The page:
There has been a lot of discussion about “essential services” here in Connecticut since the Stay Safe, Stay Home order was
I think we can all agree that the physicians, nurses, PAs, respiratory therapists, and others on the front lines are truly “essential” to this fight. The stories they share have been heartbreaking.
Other essential workers are making sure we can get groceries, take public transportation, have our mail delivered and our packages sent from distribution centers and delivered to our doorsteps.
Flattening the curve will be essential to our well-being and social distancing will surely help to restore our lives to normal-at some point. While signs are pointing in a positive direction that this is happening, two things will also be essential for us to get back to normal — widespread testing and a vaccine available to all.
It’s ironic that earlier this year I testified at the state Capitol in support of legislation to remove the nonmedical exemption for vaccines in an effort to stem the increasing tide of unvaccinated children in Connecticut schools and the threat to herd immunity.
With 134 schools in Connecticut falling below the CDC guideline for vaccination rates, now, more than ever, it is essential that we recognize vaccines are safe and effective and make a proactive change in our requirements.
In my own practice, some families are still coming to the office to vaccinate their infants and young children according to the recommended schedule, but many are choosing to stay home to avoid potential risk of exposure to the coronavirus and are thus delaying vaccinations.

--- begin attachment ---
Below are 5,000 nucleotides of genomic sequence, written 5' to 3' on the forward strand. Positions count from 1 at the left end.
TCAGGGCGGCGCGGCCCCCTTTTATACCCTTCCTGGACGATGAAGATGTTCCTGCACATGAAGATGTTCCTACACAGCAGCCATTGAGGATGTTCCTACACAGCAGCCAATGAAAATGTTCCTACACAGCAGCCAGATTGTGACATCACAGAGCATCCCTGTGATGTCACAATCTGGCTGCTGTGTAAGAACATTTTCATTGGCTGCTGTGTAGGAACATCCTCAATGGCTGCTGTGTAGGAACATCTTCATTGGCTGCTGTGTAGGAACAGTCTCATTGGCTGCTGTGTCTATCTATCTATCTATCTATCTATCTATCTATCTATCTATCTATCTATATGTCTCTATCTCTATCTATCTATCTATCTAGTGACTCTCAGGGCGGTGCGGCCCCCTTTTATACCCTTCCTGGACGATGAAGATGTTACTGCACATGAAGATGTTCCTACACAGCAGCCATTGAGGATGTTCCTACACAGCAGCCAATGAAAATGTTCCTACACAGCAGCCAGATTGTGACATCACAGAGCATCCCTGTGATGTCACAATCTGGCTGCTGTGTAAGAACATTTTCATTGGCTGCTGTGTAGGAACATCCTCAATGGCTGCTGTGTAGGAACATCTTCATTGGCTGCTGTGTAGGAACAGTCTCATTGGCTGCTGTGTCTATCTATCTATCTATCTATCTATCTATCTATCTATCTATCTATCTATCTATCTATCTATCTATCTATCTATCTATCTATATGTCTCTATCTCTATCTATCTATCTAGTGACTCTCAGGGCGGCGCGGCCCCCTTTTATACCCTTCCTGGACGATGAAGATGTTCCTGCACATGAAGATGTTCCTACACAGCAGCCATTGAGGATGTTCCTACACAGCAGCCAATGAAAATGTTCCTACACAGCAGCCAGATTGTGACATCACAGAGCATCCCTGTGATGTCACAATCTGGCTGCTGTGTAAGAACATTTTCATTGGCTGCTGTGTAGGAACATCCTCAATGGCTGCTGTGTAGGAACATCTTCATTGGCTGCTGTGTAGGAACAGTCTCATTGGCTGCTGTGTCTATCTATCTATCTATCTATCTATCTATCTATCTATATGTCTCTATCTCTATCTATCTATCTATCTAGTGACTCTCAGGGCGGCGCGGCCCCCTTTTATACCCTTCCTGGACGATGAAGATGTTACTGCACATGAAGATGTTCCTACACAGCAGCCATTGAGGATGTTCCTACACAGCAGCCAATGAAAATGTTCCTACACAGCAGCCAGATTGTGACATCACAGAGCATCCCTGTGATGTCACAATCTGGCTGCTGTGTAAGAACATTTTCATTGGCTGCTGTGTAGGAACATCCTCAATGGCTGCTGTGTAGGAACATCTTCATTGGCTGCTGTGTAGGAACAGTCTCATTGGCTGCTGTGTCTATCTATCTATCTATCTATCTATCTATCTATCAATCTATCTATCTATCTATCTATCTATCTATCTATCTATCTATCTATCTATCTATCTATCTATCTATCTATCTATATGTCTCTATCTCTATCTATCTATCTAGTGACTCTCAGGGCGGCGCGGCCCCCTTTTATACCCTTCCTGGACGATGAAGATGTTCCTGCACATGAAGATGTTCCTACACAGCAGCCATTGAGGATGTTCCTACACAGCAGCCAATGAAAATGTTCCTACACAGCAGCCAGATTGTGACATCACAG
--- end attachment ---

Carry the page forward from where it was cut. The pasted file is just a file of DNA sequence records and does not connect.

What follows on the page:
These children will be off schedule and not fully protected for some time as they “catch up” on their missed immunizations once life returns to normal.
The American Academy of Pediatrics encourages pediatricians and families of infants and young children to continue preventative visits and vaccines during this pandemic to avoid weakening herd immunity for vaccine preventable diseases.
According to the World Health Organization, “Immunization is an essential health services which may be affected by the current COVID-19 pandemic.” With the pandemic decreasing access to preventive care, like immunizations, the potential for decreased herd immunity is real.
The WHO went on to say, “Disruption of immunization services, even for brief periods, will result in increased numbers of susceptible individuals and raise the likelihood of outbreak-prone vaccine preventable diseases such as measles.” It estimates that over 100 million children will miss measles vaccines due to disruptions from this pandemic.
As the world focuses its attention on the one vaccine that we all need to fight this invisible killer, others scoff at the numerous vaccines we already have for diseases like measles and pertussis.
While the process for vaccine development and the safety and efficacy testing that vaccines undergo has long been touted by scientists as rigorous, it is often questioned by the vaccine hesitant.
Now, the public wants a vaccine as quickly as possible.
It’s an interesting dynamic.
Outside of physically distancing ourselves from one another, the only way to stop the pandemic is to vaccinate against it.
COVID-19 has raised the awareness of the importance of a robust public health system and I hope we can all agree with public health experts that vaccines are essential and that we must eliminate the nonmedical exemptions that will further threaten our communities once we return to normal.
Jody Terranova is an assistant professor of pediatrics, University of Connecticut; a practicing pediatrician in Hartford; and the immunization representative for American Academy of Pediatrics, CT Chapter.